Even more significant are the changes made to the multi-link rear suspension system, which is the thing that sets this Navara apart from most of its pick-up rivals who continue to use clunky old leaf springs. This Nissan's multi-link set-up now uses new dual stage coil springs and it's fitted to the King Cab body style for the first time. With a revised set-up, the rear posture is raised by 25mm to give the pickup an upright and more powerful looking stance, whilst continuing to deliver a more comfortable and dynamic 'car-like' driving feel. As a result, Navara's payload also increases by up to 46kg, dependent on model. Otherwise, things are much as before, which means that a seven-speed automatic gearbox remains optional, though once again, this is reserved for the Double Cab model only.
Design and Build
Nissan has updated the look of this Navara - but not very much. Minor changes to this revised model include fresh 17 and 18-inch wheel designs and smarter black bezel inlays for the LED headlamps. Otherwise, it's as you were before with the signature 'V-motion' grille and boomerang shaped daylight running lights. Whether you choose this vehicle in double cab or king cab guise, gone are the sharp creases and flat panels of earlier Navara models, replaced here by curves and contours. From the confident nose rearwards, it looks a modern design but one with a tough edge.
The basic chassis of the Navara may date back rather a long way, but don't let that put you off. The Japanese brand really went to town with this NP300 generation vehicle and improved it in every appreciable area. If you haven't yet tried the current design, you'll be impressed by the way that the smart dashboard lifts interior quality. And you'll like the NASA-inspired seats (yes, really) that aim to create an even more car-like experience. Those that plan on making the Navara work for a living will be more interested in the range's ability to tow 3,500kg and the Double Cab's prodigious bed length.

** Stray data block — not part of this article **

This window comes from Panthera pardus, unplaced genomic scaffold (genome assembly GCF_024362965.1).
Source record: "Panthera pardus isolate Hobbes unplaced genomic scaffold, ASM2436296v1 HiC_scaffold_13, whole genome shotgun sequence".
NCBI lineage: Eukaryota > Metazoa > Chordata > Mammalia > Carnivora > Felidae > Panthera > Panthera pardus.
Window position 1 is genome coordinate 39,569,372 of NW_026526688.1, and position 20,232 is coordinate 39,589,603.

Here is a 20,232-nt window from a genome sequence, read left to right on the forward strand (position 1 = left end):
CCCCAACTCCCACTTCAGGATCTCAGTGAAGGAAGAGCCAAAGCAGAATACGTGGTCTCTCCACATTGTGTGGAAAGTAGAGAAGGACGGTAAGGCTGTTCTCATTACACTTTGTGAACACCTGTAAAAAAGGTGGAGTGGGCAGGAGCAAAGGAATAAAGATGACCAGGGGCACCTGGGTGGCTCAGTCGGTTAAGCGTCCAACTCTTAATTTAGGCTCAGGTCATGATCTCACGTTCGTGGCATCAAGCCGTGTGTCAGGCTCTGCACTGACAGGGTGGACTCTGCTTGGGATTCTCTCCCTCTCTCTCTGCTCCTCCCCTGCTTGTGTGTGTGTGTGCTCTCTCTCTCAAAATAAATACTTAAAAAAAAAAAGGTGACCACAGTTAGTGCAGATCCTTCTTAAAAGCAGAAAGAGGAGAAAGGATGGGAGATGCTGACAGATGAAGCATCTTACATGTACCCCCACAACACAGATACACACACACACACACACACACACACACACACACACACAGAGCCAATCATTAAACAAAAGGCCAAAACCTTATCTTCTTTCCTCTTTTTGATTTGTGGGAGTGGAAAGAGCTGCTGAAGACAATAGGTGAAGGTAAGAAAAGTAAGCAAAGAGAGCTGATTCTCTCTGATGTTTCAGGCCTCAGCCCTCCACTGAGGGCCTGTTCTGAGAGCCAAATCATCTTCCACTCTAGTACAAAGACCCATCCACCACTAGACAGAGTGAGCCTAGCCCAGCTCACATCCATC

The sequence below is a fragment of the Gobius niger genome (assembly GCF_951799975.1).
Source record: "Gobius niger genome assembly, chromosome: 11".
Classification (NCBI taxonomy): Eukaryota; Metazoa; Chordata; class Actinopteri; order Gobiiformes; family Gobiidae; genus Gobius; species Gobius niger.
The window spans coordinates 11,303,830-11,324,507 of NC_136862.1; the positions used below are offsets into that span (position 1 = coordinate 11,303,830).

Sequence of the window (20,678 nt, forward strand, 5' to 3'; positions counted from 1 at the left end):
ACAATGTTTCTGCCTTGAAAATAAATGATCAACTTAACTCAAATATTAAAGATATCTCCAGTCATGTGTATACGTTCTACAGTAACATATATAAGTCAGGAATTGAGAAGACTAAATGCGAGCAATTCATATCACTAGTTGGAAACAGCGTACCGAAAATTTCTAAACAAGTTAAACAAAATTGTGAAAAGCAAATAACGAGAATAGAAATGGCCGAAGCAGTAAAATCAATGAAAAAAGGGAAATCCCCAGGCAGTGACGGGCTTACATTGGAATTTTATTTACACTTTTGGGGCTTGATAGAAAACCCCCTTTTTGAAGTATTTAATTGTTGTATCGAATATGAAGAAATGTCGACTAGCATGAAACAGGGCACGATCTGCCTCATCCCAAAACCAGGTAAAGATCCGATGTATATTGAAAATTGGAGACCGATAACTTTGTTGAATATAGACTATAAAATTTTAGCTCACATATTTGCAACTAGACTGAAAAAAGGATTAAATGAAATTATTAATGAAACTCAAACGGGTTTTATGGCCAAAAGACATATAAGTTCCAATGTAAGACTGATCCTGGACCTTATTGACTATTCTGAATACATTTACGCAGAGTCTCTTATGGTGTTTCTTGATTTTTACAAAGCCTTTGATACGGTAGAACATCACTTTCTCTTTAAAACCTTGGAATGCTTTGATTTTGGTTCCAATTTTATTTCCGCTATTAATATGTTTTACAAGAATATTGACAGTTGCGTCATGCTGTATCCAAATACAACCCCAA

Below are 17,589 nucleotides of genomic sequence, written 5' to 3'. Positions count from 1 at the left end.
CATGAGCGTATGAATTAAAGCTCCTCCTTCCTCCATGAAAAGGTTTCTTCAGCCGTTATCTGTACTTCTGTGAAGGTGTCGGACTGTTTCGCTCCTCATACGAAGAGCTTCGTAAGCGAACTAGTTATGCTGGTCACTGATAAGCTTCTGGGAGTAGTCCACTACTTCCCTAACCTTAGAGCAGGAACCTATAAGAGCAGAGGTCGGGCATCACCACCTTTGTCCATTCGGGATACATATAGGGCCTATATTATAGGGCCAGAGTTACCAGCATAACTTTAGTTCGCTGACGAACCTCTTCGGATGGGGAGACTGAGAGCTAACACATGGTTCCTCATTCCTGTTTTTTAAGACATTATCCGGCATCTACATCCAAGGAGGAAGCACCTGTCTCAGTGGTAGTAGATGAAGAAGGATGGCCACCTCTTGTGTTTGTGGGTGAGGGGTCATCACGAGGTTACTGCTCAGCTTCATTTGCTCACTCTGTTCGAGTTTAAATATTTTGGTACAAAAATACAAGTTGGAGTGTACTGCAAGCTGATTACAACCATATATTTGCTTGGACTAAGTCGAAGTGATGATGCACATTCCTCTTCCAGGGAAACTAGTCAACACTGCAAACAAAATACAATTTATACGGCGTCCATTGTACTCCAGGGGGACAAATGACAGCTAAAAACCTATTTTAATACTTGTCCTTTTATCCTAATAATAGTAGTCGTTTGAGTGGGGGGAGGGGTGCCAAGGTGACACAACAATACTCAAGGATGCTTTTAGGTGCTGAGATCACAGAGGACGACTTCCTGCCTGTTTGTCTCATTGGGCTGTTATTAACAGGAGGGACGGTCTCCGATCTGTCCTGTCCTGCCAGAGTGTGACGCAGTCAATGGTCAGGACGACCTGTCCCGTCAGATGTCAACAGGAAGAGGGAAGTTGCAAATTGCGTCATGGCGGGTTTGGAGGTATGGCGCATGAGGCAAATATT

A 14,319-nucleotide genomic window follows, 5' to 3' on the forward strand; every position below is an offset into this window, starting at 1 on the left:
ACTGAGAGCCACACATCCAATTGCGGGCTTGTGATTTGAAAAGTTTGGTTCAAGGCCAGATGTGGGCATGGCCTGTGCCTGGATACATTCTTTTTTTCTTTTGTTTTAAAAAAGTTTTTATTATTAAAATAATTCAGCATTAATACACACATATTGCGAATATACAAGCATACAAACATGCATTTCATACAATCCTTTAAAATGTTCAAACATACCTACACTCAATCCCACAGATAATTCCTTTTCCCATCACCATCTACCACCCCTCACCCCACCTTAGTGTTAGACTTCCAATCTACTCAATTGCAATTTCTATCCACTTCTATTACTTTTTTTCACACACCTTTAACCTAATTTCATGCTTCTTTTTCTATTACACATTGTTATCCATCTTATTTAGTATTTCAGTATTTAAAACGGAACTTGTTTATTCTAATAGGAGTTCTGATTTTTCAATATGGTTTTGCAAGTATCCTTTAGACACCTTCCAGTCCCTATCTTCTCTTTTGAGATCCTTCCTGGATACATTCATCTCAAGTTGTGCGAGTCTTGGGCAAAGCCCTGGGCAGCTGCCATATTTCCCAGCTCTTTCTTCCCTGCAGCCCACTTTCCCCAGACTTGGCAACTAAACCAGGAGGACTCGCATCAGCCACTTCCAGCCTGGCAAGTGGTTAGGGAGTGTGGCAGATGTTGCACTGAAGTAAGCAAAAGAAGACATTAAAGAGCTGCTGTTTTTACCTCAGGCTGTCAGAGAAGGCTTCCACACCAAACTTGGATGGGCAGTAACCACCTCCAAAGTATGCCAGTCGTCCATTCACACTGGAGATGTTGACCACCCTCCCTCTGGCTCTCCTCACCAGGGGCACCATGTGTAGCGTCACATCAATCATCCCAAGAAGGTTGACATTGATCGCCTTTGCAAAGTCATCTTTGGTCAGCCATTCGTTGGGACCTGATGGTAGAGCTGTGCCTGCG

Market and Model
Prices start at around £22,000 ex VAT and there are various trim levels available for the Navara; entry level 'Visia', 'Acenta', 'Accenta Plus', 'N-Connecta' , 'Tekna' and 'N-Guard', plus there's an extreme 'AT32' variant if you want the most extreme, expensive version it's possible to buy. 'Visia' is the only option on the Chassis Cab and 2WD King Cab while 'Tekna' trim only comes with Double Cab models. 'Visia' is very much a working man's trim level with steel wheels, black bumpers and mirrors along with no air-con. You do get a Bluetooth stereo with USB and aux in, electric windows and cruise control though. 'Acenta' includes manual air-con, alloys, chrome mirrors and grille along with a sunglasses holder. 'N-Connecta' (a popular choice) adds dual zone climate control, heated door mirrors, bigger alloys, fog lamps, rear view camera and leather for the wheel, handbrake and gearknob.